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What is considered to be too much?

(13 Posts)
sunnyshines23 Sun 23-Mar-14 21:52:27

Hi, I work as a live-in nanny for a family and it's been a year now. I have only Sundays off and quite often my work goes more than 9 hours per day. During the Sundays, the parents let the children constantly into my room, ask me about random stuff and I kind of get the feeling that they even get irritated when I don't "work" on my days off.
Yeah, the schedule is flexible, however it is a lot of work and I am required to do everything around the house - including ironing of piles of clothes every day. That is for a thousand per month. I was wondering whether this is normal, since I have friends who work as nannies (and only take care of the children, nothing else) and get the same money for less hours.
I was wondering whether this is the case with all families? I am required to do absolutely everything. When we travel, my workdays start at 7am and often finish at 10pm..

OutragedFromLeeds Sun 23-Mar-14 22:39:11

I'd say you are being massively underpaid. Look for another job.

PigletJohn Sun 23-Mar-14 22:42:14

And you must, of course, go out of the house in your time off.

YuccanLiederHorticulture Sun 23-Mar-14 22:48:01

That sounds frankly abusive.

Agree you must just leave the house on your days off if they can't respect your time off - unless you are in the middle of nowhere you can hang out for free in places like libraries and museums.

Spend that time in a library searching for a different position. Not all families take advantage like that.

sunnyshines23 Sun 23-Mar-14 22:49:32

I do go out of the house every Sunday, I can't stay in, since I don't have any space and personal time this way. It is not the only issue, but their "compromise" on making the schedule flexible kept me on this job. I can say it is no longer enough for me to stay. I guess I became a substitute of a parent for the children and a maid for the parents.

PigletJohn Sun 23-Mar-14 23:06:30

It is not a nanny responsibility to cook or clean for the family, only for the children.

If you did not have a written contract specifying responsibilities and hours, they often creep and expand.

splasheeny Sun 23-Mar-14 23:58:03

1000 net or gross?

From your op you are doing 54 hours per week, are you even getting minimum wage?

This sounds very exploitative.

Blondeshavemorefun Mon 24-Mar-14 12:34:07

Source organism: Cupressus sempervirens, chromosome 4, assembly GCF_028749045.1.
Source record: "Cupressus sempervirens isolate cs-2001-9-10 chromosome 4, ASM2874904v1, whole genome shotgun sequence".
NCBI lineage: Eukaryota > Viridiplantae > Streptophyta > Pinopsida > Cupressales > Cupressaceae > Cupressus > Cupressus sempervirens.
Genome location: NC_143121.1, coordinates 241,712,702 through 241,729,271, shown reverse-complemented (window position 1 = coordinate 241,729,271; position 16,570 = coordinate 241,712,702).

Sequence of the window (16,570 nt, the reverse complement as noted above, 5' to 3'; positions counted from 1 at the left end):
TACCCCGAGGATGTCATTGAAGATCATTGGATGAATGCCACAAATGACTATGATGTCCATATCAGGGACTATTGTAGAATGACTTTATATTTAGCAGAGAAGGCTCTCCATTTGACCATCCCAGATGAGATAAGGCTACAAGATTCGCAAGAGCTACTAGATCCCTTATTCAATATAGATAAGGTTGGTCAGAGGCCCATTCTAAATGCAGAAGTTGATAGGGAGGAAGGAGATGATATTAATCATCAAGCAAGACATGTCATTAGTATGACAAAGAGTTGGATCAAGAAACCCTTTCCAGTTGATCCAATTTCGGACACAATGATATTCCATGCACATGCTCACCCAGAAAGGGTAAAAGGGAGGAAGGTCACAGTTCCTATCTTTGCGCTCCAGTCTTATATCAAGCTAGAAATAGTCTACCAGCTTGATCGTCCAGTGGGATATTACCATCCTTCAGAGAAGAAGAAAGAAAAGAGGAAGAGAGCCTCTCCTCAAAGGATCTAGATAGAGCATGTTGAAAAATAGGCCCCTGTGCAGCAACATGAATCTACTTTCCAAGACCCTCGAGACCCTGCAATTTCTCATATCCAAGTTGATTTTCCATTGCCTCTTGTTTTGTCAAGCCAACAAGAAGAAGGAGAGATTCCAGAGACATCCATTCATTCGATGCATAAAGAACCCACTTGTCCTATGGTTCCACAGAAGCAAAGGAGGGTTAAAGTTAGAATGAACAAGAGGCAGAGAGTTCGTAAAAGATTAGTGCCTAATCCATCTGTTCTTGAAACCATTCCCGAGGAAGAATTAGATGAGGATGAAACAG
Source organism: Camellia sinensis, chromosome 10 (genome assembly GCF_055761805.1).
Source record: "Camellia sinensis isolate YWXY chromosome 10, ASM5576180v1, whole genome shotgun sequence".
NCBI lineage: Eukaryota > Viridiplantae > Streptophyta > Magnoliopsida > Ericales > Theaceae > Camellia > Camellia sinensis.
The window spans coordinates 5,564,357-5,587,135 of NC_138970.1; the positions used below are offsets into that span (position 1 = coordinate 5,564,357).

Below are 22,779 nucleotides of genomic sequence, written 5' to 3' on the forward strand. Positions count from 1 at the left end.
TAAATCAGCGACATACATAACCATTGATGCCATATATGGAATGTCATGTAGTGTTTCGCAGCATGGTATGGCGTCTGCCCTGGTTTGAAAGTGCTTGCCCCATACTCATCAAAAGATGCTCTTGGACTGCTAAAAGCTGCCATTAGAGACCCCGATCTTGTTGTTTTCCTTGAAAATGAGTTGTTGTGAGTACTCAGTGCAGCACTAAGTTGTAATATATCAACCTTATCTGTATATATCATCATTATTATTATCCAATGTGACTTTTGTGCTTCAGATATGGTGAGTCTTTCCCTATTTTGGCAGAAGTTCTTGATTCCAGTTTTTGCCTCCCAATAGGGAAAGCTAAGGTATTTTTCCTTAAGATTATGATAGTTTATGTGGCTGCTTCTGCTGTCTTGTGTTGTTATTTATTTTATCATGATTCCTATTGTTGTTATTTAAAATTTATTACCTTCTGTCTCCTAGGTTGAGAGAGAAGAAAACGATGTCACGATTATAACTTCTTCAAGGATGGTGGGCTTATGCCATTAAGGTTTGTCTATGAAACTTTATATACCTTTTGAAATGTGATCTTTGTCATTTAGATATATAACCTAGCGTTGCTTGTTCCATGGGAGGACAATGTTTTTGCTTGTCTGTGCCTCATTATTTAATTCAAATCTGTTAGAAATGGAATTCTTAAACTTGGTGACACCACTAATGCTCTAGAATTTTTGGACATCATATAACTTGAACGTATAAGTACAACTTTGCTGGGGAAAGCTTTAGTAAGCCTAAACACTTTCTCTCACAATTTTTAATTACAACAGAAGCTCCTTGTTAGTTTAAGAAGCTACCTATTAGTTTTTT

I'm Assuming you have no contract with days and hours etc

Min wage doesn't apply to live in

Look for a new job. Do you have any quals or exp or refs from other jobs?

Get a lock on your door so kids can't barge In

NannyK7H Mon 24-Mar-14 14:48:06

If you are not a nanny/housekeeper then you should not need to do housework outside of nursery duties. If you are nanny/housekeeper then you should have some time during your working hours when you do not have the children to complete the h/k duties. It is unreasonable for you to be expected to do both. And if you are also a housekeeper, you should have a higher salary than a live in nanny alone!
I know how it feels to have the children coming into your room on your time off. I don't understand why parents allow it. Surely they would prefer you to relax and be refreshed for when you are in charge of the children. I have constantly had 'mummy wants to know where my pink dress is' or 'mummy wants to know if you want a cup of tea'. I think mummy actually just wants a children's entertainer on tap!
Do you have a contract?
Just find another job, it's not worth trying to work out how to change your current role.

Lonecatwithkitten Mon 24-Mar-14 15:28:15

I have had several au pairs and have had a very strict rule with DC that they only enter the AP's room if invited. The only time we disturb our AP on her days off is to tell her meals are ready. Then DC have to knock and wait for them to reply. We o not disturb them for breakfast only lunch and dinner.

mrswishywashy Mon 24-Mar-14 16:41:46

Sounds very similar to my first over seas nanny position - 7am-8pm, six days per week plus four nights baby sitting. Four children in the family and although I didn't need to do any ironing I did have to clean each area that the children used which as you can imagine with four children took a lot of organising especially after adding in children activities, meal prep and general time with children. I was there 4 years and really enjoyed it.

In regards to your privacy, I actually got a little door triangle and "lock" my door that way, if a child came to my door I'd tell them I was sleeping and would see them later.

Overall you need to have a rethink if you can stay and where changes need to be made to get you to stay. The family I worked for didn't realise how much I did until after I left and then ended up replacing me with an au pair, full time nanny/housekeeper, after school bbsitter and weekend bbsitter!

Also here is information regarding minimum wage for live in nannies, unless you live as part of the family eg an au pair role then there is a minimum wage although this is off set by the accommodation but this amount is set out by the government. http://www.payefornannies.co.uk/parents/minimum_wage.htm

splasheeny Tue 25-Mar-14 00:26:14

Blondes minimum wage does apply unless the live in is an au pair, which the op has stated she isn't.

Op I would be looking at other jobs in your position

Blondeshavemorefun Tue 25-Mar-14 17:12:31

has the law changed on that then? used to be no nmw for live ins

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